Established in 1965, CAUL is the peak leadership organisation for university libraries in Australia. CAUL advocates the role of university libraries as essential knowledge and information infrastructures that enable student achievement and research excellence.

As the Director, Library Services at the University of Wollongong, Australia, Margie provides leadership and direction for library services spanning six onshore campus locations and guidance for offshore library partnerships in the UAE and Asia.

Margie’s key interests include leadership development and she has contributed to the development of the profession through mentoring and teaching in programs such as the CAUL Leadership Institute, the CAUDIT Leadership Institute and Aurora.

She has an international profile in the areas of performance measurement and organisational development, noted through her publications and her keynote speaker invitations in the USA, UK and Europe. She is also a member of the editorial board for the journal, Performance Measurement and Metrics.

Before being elected as CAUL President in 2015, Margie held various roles including: member of the Executive Committee since 2012, Deputy President since 2014, chair of CAUL’s Quality & Assessment Advisory Committee from 2011-2014, and chair of the CAUL Leadership Institute program committee in 2014.

In the last two years, Margie’s achievements as President have been significant. Her vision and leadership as President are inspiring. She has striven to transform CAUL into a contemporary organisation designed to meet the collective needs of its members into the future.

As President, Margie has demonstrated strong advocacy for CAUL, and in her regular attendance as the senior representative of CAUL, with national bodies such as the National Library of Australia, ARC, NHMRC and Universities Australia, she ensures that CAUL is the go-to organisation for strategic, professional advice.

"I am honoured to be serving a second term has President of CAUL. Much has been done over the past two years to progress the strategic refresh of CAUL, and I am excited to drive initiatives for the advocacy of university libraries and to assure that CAUL’s leadership is indeed influential."

We wish Margie every success in her second term as CAUL President.

UOW just got a little greener

Student at a self checkout machine borrowing books

Say goodbye to printed receipts! Your borrowing details will now be sent directly to your email.

Environmentally-friendly practices are important to us, so we've introduced a green initiative to reduce library paper waste. Several of our UOW campuses have recently scrapped paper receipts, including Wollongong, Shoalhaven, South Western Sydney and Bega.

"It's great that the Library is thinking about the environment that way. It's a small change but it's actually going to make a difference... It's definitely a good thing!" Second year UOW Student.

This simple measure takes a big step in reducing our carbon footprint and wasting less paper. In fact, we'll be saving an average of around 110,000 paper loan receipts every year (that's over 300 every day)!*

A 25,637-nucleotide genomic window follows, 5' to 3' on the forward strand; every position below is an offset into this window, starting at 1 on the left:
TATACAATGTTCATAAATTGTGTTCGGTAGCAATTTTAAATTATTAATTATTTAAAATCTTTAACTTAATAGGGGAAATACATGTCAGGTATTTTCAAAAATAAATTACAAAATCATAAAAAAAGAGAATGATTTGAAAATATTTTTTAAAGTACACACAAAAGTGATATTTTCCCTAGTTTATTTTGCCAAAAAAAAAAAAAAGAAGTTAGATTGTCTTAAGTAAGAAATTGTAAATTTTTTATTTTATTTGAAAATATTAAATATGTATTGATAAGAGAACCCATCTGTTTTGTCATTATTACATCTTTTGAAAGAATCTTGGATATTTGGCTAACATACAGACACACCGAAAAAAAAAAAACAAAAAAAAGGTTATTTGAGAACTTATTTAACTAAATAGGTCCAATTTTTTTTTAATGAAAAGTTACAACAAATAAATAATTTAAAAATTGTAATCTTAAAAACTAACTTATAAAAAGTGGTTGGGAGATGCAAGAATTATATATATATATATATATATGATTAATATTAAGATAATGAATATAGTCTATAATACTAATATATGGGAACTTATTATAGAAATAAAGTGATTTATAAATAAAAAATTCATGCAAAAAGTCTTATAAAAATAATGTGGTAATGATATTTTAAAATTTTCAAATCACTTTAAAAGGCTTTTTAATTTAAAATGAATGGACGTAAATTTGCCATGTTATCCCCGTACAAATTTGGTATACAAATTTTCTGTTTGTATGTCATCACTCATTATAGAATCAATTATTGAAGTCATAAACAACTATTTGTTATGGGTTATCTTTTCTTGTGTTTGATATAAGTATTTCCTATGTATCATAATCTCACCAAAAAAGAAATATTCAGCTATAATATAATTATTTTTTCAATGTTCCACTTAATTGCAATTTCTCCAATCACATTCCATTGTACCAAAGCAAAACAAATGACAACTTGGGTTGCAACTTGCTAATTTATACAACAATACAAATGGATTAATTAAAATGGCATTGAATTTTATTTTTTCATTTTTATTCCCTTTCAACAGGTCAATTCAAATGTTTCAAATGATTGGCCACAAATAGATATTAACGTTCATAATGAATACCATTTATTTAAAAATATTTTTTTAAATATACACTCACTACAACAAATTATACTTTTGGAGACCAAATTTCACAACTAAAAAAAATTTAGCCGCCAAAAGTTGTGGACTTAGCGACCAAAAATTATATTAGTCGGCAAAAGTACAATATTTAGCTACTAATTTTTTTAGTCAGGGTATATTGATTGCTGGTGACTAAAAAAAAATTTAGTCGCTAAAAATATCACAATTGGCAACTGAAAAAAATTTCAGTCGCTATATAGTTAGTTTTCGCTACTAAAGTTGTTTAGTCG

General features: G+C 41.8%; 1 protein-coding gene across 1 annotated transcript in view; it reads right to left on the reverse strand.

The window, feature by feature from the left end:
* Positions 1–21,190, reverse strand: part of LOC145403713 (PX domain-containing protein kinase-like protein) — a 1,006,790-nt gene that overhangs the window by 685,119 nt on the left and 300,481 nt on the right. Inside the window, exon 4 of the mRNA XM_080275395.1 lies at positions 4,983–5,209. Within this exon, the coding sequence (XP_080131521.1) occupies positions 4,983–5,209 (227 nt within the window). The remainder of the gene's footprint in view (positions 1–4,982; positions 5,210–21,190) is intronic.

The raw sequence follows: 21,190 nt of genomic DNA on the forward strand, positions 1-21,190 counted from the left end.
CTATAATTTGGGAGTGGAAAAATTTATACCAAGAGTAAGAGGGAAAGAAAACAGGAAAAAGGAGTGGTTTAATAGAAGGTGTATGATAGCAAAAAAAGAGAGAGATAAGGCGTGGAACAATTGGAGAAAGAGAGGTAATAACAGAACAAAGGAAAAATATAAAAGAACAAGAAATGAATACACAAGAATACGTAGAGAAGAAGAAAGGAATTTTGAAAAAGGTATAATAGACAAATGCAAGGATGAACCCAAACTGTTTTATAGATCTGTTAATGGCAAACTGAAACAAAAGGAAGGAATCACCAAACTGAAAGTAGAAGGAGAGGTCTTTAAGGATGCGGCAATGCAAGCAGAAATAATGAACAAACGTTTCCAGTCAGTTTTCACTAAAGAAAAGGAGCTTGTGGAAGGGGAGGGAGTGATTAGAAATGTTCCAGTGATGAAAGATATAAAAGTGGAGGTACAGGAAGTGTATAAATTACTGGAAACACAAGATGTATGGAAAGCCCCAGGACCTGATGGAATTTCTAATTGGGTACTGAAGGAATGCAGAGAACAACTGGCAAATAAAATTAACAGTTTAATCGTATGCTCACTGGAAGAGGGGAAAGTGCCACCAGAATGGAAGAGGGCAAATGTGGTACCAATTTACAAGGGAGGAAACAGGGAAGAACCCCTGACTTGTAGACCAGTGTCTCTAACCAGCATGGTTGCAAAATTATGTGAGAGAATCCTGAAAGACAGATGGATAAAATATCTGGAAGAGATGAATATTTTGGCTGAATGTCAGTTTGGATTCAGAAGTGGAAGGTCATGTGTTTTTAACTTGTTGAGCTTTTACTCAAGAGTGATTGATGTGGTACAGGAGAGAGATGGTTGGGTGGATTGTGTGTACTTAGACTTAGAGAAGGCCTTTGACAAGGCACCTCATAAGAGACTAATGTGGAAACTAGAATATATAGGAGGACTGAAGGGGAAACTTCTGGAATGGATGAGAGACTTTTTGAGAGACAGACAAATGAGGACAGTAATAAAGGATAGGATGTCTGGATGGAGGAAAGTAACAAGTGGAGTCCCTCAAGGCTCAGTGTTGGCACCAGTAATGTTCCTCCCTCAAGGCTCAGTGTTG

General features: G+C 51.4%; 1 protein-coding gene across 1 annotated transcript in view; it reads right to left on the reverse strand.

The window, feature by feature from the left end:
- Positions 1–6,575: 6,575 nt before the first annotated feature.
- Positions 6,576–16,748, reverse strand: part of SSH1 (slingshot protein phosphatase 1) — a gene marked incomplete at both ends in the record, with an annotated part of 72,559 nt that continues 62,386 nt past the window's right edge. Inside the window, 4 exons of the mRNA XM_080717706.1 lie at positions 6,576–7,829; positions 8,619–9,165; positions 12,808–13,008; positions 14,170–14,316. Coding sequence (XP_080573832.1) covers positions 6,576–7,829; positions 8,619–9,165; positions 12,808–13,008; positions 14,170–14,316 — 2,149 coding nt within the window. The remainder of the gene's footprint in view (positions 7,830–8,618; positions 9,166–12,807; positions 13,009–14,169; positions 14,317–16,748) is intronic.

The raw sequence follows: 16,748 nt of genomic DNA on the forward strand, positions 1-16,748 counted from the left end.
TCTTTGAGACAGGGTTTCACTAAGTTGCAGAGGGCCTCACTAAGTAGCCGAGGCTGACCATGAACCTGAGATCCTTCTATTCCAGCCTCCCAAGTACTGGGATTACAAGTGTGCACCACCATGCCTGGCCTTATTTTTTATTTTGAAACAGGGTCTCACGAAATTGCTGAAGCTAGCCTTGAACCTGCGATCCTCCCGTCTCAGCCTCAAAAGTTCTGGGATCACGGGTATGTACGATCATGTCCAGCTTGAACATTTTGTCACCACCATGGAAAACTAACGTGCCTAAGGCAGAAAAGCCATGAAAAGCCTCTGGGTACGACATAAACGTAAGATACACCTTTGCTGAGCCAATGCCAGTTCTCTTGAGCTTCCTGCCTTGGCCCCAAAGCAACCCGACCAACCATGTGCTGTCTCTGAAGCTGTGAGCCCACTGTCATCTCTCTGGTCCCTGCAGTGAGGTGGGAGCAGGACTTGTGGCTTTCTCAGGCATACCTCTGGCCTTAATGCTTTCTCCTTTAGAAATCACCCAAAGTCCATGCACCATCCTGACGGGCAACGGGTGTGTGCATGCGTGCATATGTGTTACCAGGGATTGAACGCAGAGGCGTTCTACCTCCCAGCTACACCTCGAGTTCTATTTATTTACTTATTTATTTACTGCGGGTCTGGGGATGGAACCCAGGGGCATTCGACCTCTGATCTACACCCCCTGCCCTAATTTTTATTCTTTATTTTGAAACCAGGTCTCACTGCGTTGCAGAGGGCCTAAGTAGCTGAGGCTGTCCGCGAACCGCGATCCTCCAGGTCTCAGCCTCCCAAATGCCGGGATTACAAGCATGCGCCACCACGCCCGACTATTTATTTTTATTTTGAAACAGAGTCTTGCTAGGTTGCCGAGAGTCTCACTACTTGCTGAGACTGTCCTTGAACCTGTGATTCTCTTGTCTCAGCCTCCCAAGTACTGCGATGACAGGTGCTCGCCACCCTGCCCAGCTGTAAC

And you don't need to worry about misplacing your borrowing receipt. All the loan information and due dates you need are right there in your UOW inbox 24/7.

*Includes regional library campuses

24/7 building access trial commencing 5 June, 2017

Access 24/7 logoYou asked for it – NOW we’re trialling it! 24/7 building access will be available to main campus students in both the UOW Library South Wing AND IMTS Student Computer Labs (Building 17) from 5 June to Thursday 22 June, 2017.

In September 2016, the Library completed its latest Client Satisfaction Survey. Persistent themes from over 3,500 responses included: computer availability, more study spaces, availability of information resources and longer opening hours. In response, we will be trialling a study hall type service from 10pm to 8am during the week, and 10pm to 10am over the weekend throughout the pilot, in an effort to access real demand for expanded service hours.

Although library staff will not be available on site at this time, security staff will be present and students will able to access online learning and research guides, and find answers to queries that can be resolved through an established knowledge base repository.

Students will be able to utilise computers, BYO device stations and printing services, as well as access basic Kitchen Go facilities, including hot and cold water, and a microwave. There will be no access during the expanded service time to facilities located in building 16, including library physical collections.

Visit to let us know what you think, or share on social media. #UOW24x7

Wrap with Love 2017 to launch in New Library MakerSpace

Six female volunteers sitting on the floor with colourful blankets made from knitted squares

UOW Library are excited to launch our 2017 Wrap with Love campaign in the brand new SAF funded MakerSpace, located on the ground floor of the main campus Library.

We are extending an invitation to the broader university community to join us between 12 noon and 2pm on Thursday 18 May for an official launch, and each Thursday following for a regular knit-in through to Thursday 10 August where participants can enjoy the company of others and receive assistance. We can also provide assistance for other groups across campus and our regional sites who may also wish to contribute.